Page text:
One of the refrains Americans are most familiar with is the importance of separation of church and state. This has been couched as a necessary, and beneficial, method of preventing secular and spiritual power coalescing into a monolithic force that controls both our earthly, and other worldly, destinies.
Let's examine that premise more closely by clarifying what a church is. In this instance, "church" means any institutionalized organization of morals and ethical teachings regarding life now and in the hereafter. While church is used to denote Christian houses of worship, feel free to substitute temple, mosque or other nomenclature if you are more comfortable with that. The idea is that a "church" is a familiar body of rules and values that any particular belief system adheres to.
So why is the separation of church and state so important? The answer isn't as obvious as it has been made to seem. It is the State that wishes to make one religion supreme for political purposes, or a Religion that wishes to utilize the powers of the State to enforce its beliefs without exception. What these two roads to the same destination have in common is COERCION. The separation of church and state is really just a method to avoid the concentration of coercive secular and moral power into one force that is socially irresistible.
But when you remove the element of coercion, you simply have free religious expression and--hopefully--a government limited to those collective duties that have been delegated by the people to it. By making individuals free to express their religious/spiritual values without coercion of any kind to others, you encourage the growth of the highest ideals of each path, to the benefit of society at large. By taking government out of the business of deciding what is sincere belief or practice, or prohibiting the expression of it, you remove the temptation of mission creep of government control for purposes the State finds appealing.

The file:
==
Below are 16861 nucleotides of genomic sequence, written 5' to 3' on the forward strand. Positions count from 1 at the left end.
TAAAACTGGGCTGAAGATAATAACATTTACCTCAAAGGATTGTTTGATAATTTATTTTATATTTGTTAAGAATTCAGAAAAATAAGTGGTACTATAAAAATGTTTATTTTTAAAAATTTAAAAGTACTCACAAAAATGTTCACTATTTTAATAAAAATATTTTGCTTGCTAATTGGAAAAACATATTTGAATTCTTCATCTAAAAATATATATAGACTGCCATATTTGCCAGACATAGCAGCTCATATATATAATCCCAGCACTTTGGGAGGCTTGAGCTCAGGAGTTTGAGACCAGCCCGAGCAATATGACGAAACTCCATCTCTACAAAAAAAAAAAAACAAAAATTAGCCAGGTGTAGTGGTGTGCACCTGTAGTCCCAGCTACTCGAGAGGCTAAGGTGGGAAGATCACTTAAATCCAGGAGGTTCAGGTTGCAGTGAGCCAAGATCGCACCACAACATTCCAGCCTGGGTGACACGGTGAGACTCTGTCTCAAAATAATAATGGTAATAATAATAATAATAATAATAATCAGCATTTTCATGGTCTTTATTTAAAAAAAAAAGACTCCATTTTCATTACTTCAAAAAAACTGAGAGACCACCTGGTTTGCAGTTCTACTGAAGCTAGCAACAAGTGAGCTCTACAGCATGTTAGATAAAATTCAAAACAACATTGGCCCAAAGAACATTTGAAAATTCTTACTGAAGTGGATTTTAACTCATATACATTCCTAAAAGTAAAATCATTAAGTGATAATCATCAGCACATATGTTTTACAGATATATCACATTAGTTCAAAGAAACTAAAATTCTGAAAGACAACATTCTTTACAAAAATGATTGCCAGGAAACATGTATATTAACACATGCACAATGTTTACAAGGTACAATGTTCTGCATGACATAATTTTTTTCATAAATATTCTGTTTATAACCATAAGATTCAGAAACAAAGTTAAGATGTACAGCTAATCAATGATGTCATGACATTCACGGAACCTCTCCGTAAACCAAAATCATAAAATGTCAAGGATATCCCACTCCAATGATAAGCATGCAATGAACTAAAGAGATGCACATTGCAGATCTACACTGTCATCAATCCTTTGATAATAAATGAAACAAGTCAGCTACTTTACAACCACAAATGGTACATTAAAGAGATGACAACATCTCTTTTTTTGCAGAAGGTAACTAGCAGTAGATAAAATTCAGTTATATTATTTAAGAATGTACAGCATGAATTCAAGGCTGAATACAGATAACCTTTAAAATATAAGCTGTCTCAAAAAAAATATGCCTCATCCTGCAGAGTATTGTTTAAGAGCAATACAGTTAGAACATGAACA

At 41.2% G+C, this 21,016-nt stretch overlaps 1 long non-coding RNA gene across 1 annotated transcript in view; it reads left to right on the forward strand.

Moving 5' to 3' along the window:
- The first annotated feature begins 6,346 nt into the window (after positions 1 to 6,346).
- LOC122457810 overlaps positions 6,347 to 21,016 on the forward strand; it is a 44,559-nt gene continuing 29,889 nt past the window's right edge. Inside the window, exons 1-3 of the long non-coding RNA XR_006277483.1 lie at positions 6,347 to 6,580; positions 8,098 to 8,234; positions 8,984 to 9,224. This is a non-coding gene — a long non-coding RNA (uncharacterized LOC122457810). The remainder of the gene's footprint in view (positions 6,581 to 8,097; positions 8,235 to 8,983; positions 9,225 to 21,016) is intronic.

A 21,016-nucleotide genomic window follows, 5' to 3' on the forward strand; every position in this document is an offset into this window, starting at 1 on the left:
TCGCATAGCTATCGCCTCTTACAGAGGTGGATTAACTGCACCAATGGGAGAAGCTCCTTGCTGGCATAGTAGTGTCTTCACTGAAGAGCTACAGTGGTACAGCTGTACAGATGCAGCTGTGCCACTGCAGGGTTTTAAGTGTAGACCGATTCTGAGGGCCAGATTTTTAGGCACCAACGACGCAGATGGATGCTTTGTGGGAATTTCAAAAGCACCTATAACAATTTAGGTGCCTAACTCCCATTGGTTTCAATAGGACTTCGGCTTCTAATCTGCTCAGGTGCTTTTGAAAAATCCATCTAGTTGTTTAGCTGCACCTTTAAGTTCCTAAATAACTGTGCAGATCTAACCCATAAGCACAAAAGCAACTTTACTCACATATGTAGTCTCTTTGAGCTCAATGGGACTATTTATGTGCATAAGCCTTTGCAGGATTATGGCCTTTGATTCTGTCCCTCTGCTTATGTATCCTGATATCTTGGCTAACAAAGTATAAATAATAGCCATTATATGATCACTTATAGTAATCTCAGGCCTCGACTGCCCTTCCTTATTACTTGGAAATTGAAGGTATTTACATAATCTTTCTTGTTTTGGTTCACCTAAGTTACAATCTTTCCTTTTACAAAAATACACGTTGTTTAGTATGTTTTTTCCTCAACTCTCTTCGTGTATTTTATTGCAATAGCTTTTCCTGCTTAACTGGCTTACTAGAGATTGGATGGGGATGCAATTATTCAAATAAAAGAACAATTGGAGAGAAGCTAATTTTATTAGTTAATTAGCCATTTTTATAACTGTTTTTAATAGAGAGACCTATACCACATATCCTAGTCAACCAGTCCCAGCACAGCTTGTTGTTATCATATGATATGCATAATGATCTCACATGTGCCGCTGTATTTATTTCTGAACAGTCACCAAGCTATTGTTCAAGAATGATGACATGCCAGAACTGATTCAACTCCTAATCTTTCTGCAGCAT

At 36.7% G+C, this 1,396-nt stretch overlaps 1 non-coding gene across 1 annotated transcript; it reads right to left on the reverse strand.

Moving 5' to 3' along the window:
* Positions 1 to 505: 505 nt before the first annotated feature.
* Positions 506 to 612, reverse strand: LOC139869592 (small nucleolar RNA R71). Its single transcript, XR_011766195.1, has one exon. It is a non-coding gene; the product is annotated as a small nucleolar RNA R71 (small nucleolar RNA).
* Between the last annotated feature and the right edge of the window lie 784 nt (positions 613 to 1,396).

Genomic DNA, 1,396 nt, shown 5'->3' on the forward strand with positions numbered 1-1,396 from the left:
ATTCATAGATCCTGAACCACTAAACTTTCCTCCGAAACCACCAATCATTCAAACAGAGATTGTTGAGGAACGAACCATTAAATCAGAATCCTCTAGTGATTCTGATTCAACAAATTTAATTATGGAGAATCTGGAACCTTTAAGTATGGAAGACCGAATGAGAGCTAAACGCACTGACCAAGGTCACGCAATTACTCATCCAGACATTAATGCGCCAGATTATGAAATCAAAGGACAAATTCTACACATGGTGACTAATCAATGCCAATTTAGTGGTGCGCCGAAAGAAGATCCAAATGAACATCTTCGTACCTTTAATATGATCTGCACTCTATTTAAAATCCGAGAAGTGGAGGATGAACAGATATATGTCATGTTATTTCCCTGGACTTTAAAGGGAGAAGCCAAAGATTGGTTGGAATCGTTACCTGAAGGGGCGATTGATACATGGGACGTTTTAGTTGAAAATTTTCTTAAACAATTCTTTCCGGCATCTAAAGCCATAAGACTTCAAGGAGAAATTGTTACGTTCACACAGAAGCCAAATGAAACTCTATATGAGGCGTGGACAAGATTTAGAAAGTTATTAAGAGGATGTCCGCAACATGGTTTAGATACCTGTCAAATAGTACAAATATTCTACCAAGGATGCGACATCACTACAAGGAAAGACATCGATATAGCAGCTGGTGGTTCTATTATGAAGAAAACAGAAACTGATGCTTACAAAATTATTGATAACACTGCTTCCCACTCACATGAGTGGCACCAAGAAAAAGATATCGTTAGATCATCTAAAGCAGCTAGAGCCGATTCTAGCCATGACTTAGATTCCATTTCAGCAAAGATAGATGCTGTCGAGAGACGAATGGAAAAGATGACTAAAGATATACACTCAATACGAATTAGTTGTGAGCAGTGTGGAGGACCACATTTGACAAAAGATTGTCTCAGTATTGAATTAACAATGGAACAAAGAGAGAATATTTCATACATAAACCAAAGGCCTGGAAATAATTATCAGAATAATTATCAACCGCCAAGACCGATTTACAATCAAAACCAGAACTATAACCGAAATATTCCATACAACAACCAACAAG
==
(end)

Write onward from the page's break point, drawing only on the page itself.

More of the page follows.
What we have had for many years around the world is not a system of overly moralistic leadership. Instead, we have been subjected to mass control of humanity by a tiny minority, whether we call them an aristocracy, oligarchy, kakistocracy or any other handy tag. This tiny wedge of humanity uses the power and influence of the State to secure the most advantageous consideration of its interests. It is not in their interest to have religious expression delve too deeply into political concerns, even though positive ethical values are the bedrock of any healthy social system.
While we respect and appreciate value in the principle of separation of church and state, the fact is today's Church of State demands unwavering loyalty, blind faith in its goodness, our willingness to allow it unlimited license to punish any and all it finds lacking, and the sole and exclusive right to determine guilt and innocence.
The Church of State is the only church the parasitic governing class will allow influence in our secular society. It is in their interest to assure there will be no serious questioning of the moral character of our political class as true religion might pose, and no strict calling to account for their actions.
Our path refuses donation of funds, which would require an accounting with the State. We are beholden to nothing but the Truth as given to us. We speak of matters typically considered political because, in our view, there simply is nothing that should be considered outside the realm of positive moral guidance in human affairs. The State as presently constituted is the example par excellence of the need for such.
When you hear the phrase, "the separation of church and state," you may make the distinction between those who honestly want to avoid a monopoly concentration of power and those whose divide-and-conquer methods of control understand their greatest adversary is Truth, and a commitment to positve ethical values lived out each day in our life.